Overview Of Classification Methodology for Determining Land Capability For Agriculture

The CLI agriculture product shows the varying potential of a specific area for agricultural production. It indicates the classes and subclasses according to the Soil Capability Classification of Agriculture, which is based on characteristics of the soil as determined by soil surveys. The mineral soils are grouped into 7 classes and 13 subclasses according to the potential of each soil for the production of field crops. Organic soils are not a part of the classification and are shown as a single separate unit (0).

These agricultural capability maps can be used at the regional level for making decisions on land improvement and farm consolidation, for developing land-use plans, and for preparing equitable land assessments.

Some of the important factors on which agricultural classification is based are: 1) The soils will be well managed and cropped, under a largely mechanized system. 2) Land requiring improvements, including clearing, that can be made economically by the farmer, is classed according to its limitations or hazards in use after the improvements have been made. Land requiring improvements beyond the means of the farmer is classed according to its present condition. 3) The following are not considered: distances to marker, kind of roads, location , size of farms, type of ownership, cultural patters, skill or resources of individual operations, and hazard of crop damage by storms. 4) The classification does not include capability of soils for trees, tree fruits, small fruits, ornamental plants, recreation, or wildlife. 5) The classes are based on the intensity, rather than kinds, of their limitations for agriculture. Each class includes many kinds of soil, and many of the soils in any class require unique management and treatment. 6) Land given a capability classification of 6 or 7 will never warrant irrigation since the benefits derived from irrigation would be negligible. For this reason, capability Classes 6 and 7 will always appear in the non-irrigated portion (Classes A to C) of a land unit classification.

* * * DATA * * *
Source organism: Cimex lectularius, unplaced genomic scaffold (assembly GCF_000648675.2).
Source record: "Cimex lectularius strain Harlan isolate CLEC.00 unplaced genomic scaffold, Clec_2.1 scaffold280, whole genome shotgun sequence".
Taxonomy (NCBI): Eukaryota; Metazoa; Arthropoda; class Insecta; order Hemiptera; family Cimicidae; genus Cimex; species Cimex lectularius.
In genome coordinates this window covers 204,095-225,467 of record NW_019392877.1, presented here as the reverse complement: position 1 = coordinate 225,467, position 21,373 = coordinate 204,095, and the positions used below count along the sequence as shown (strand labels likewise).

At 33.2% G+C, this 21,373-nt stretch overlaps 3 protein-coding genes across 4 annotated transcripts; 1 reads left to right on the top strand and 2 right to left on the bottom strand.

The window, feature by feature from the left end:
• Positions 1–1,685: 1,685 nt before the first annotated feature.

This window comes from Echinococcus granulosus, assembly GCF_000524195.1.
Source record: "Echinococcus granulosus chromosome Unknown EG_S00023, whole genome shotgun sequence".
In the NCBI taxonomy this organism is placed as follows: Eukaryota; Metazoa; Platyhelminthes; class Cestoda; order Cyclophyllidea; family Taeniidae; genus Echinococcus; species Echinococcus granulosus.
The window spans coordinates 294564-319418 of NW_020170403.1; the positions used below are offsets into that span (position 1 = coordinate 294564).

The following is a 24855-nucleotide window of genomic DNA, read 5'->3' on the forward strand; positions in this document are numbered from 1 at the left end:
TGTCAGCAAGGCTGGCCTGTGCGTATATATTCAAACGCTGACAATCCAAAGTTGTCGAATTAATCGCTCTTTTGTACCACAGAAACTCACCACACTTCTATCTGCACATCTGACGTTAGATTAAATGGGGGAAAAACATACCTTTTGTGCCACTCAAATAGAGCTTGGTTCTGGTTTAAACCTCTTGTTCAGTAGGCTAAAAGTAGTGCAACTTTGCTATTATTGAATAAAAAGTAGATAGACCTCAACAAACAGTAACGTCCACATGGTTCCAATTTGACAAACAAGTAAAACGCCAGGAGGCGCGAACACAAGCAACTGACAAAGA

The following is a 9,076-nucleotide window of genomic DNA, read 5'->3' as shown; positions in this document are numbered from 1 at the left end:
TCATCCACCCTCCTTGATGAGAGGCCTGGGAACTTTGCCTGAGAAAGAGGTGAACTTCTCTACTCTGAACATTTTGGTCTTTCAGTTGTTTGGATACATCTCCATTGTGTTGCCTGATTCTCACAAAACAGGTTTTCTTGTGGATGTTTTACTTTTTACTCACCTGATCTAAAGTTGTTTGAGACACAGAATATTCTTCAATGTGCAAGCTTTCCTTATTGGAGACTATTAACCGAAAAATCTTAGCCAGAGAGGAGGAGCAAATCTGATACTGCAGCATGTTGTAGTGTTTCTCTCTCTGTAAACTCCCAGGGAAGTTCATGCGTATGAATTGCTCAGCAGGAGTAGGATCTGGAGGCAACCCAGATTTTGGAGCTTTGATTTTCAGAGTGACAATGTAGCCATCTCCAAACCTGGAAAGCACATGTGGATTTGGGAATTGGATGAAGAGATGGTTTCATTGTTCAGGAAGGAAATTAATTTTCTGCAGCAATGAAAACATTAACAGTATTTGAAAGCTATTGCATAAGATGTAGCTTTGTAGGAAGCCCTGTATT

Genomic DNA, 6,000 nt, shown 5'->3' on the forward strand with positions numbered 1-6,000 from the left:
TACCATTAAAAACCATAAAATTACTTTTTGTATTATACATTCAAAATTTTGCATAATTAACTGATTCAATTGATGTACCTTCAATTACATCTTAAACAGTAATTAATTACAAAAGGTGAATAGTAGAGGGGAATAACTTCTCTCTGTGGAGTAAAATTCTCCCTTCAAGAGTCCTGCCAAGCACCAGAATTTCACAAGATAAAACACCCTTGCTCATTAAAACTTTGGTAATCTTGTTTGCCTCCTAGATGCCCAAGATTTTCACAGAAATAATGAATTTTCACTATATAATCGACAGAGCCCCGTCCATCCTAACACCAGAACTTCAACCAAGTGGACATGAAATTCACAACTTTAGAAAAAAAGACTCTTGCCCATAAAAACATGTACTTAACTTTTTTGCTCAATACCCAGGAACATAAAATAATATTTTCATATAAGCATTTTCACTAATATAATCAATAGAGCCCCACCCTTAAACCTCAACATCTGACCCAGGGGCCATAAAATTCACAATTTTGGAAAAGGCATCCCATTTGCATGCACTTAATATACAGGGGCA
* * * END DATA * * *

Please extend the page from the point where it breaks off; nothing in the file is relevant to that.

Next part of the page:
You can find out more about the CLI mapping project at geogratis.

Land Capability Class Descriptions for Agriculture

The classes indicate the degree of limitation imposed by the soil in its use for mechanized agriculture. The subclasses indicate the kinds of limitations that individually or in combination with others, are affecting agricultural land use.

Classes

Note: To see a further description of each class, select each class in the following table.

Classes Description
Class 1 Soils in this class have no significant limitations in use for crops.
Class 2 Soils in this class have moderate limitations that restrict the range of crops or require moderate conservation practices.
Class 3 Soils in this class have moderately severe limitations that restrict the range of crops or require special conservation practices.
Class 4 Soils in this class have severe limitations that restrict the range of crops or require special conservation practices.
Class 5 Soils in this class gave very severe limitations that restrict their capability in producing perennial forage crops, and improvement practices are feasible.
Class 6 Soils in this class are capable only of producing perennial forage crops, and improvement practices are not feasible.
Class 7 Soils in this class have no capacity for arable culture or permanent pasture.
Class 0 Organic Soils (not placed in capability classes).

Subclasses

Note: To see a further description of each subclass, select each class in the following table.

Subclasses Description
C Adverse climate
D Undesirable soils structure and/or low permeability
E Erosion
F Low fertility
I Inundation by streams or lakes
M Moisture limitations
N Salinity
P Stoniness
R Consolidated bedrock
S Combination of subclasses
T Topography
W Excess water
X This Subclass is comprised of soils having a limitation resulting from the cumulative effect of two or more adverse characteristics